How to Take Care of Long Hair

how to take care of long hair
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If you have long hair, sometimes it can feel like a struggle to keep it looking healthy and strong – and maybe it’s better that we don’t bring up those knots and tangles that go with the territory! When your hair is long, it sometimes needs a more personalized touch to help it look as nourished and revitalized as it should. Looking after long hair doesn’t have to be a chore, though. Let’s break down how you can take care of your long hair and help those beautiful locks to shine!

1. Let your hair air dry

Waiting for your hair to dry can be tedious even with short hair, so we understand why you might reach for the hair dryer to speed up the process with those long locks. If you have the time, though, it’s best to let your hair dry naturally to help work against the negative effects of heat damage. Using heat can make your hair look frizzy and dry it out. 

If you really can’t wait, or you need to be somewhere, then try to let your hair dry naturally most of the way, and finish with a blow dry. Just make sure you’re keeping your hair dryer on its coolest setting, and don’t move the nozzle too close to your hair or concentrate on one specific area for too long.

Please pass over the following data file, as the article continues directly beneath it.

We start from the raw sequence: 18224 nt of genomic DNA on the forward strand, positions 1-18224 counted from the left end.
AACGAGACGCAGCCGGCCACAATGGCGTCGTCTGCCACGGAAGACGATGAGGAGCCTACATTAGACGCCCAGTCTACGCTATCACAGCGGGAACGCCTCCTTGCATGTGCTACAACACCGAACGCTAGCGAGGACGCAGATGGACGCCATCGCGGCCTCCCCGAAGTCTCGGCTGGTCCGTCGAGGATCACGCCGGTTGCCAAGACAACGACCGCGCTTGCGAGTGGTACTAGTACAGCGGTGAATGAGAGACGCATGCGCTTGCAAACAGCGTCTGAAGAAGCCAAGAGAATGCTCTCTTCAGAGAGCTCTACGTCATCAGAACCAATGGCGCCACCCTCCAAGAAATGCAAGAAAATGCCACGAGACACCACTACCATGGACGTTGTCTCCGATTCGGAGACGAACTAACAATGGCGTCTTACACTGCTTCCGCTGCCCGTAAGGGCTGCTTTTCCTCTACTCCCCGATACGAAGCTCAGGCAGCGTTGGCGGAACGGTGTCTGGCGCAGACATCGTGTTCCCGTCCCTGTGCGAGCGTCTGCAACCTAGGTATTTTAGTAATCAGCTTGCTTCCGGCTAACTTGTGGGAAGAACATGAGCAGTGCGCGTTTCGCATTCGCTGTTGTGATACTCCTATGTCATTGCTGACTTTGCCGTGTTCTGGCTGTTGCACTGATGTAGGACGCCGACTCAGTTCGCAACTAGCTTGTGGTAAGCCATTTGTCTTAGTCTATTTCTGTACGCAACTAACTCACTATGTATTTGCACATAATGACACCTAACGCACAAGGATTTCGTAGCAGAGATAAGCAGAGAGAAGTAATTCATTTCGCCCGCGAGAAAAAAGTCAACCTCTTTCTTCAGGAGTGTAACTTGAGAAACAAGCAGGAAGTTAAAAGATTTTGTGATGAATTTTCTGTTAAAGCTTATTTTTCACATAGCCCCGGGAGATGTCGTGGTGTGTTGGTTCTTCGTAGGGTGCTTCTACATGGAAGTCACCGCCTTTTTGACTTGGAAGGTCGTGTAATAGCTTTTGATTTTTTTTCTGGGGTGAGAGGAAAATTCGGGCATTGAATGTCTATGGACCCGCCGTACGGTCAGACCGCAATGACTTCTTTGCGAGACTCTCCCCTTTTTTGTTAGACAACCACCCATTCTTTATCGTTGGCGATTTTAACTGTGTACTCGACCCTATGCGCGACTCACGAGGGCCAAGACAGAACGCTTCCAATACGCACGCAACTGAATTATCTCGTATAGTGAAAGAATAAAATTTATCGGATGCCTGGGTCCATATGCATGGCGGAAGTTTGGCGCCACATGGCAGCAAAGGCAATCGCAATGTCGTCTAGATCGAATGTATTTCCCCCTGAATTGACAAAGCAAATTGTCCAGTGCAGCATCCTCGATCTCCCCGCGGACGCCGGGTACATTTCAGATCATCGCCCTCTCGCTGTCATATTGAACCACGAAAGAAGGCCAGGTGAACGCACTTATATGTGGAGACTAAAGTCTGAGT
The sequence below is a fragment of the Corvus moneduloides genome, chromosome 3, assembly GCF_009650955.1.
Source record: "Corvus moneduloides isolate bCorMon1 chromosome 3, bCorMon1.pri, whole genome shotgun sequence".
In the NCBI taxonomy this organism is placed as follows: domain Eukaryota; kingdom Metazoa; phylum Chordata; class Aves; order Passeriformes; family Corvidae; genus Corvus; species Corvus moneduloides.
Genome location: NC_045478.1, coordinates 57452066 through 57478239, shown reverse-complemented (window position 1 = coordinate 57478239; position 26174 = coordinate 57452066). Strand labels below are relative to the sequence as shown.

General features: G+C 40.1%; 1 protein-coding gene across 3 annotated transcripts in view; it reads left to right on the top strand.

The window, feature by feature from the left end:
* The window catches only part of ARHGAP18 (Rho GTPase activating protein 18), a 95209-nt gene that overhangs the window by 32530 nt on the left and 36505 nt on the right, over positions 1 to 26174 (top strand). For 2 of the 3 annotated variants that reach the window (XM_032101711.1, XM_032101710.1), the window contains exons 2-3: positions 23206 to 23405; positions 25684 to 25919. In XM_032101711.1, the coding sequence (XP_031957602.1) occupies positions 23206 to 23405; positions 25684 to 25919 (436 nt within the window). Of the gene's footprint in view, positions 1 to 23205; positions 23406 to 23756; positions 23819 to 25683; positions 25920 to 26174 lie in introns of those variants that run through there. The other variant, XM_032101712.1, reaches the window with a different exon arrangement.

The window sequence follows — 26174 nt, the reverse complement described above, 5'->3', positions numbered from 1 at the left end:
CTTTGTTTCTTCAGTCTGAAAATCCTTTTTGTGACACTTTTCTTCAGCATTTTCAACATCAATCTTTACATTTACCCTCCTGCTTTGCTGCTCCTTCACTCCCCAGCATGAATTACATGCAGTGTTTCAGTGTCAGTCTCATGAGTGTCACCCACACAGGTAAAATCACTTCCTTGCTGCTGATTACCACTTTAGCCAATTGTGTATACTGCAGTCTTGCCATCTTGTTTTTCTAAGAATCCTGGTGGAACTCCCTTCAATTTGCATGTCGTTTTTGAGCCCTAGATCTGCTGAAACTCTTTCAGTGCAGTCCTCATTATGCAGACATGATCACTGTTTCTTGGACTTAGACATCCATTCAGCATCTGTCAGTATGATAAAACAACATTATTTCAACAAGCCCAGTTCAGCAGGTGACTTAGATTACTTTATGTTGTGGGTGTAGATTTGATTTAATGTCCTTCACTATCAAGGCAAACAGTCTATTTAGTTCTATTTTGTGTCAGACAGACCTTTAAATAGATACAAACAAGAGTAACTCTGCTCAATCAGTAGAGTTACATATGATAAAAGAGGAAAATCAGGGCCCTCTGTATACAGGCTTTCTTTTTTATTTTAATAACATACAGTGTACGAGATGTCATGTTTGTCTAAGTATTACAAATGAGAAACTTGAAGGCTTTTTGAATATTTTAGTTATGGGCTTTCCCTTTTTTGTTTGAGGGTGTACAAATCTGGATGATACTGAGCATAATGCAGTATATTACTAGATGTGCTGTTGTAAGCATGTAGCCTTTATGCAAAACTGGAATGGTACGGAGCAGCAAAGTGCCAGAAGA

2. Remember less is more

The less you do to your hair, the better! In addition to letting it dry naturally whenever you can, try and avoid over-styling it or subjecting your hair to regular heat. Curling irons, straighteners, and hot air brushes can damage hair over time, so try to find other ways to get your desired look. Rollers and wave rods can give your hair a boost of volume, waves or curls, while straight hair can be encouraged with hair masks and smoothing products.

If you really can’t be parted with your heated styling products, then invest in a heat protector which will help to minimize damage to your hair.  

3. Don’t forget your scalp

Your scalp needs to be healthy, too! Hair care starts at the roots, and problems with your scalp can result in itching, dryness, and dandruff. Not the ideal combination for long, healthy-looking locks! 

look after your scalp to take care of long hair

Be gentle with your scalp – before washing your hair, comb it to get rid of knots and tangles, so you won’t be pulling on the hair and putting stress on the scalp. Massage your shampoo lightly into your hair and scalp, and don’t rub or scrub. Once your hair is dry, use a brush which will be gentle on your scalp and help distribute the natural oils it produces, such as a boar bristle brush with natural fibers. 

Last but not least, you should protect your scalp from the sun by using a hat or sunscreen (or even better, use both), as UV rays can damage both the skin on the scalp and the hair itself. If you want to protect your scalp but are worried about sunscreen making your hair look greasy, look for spray formulas or products formulated especially for scalp care.

4. Get the vitamins and minerals your hair needs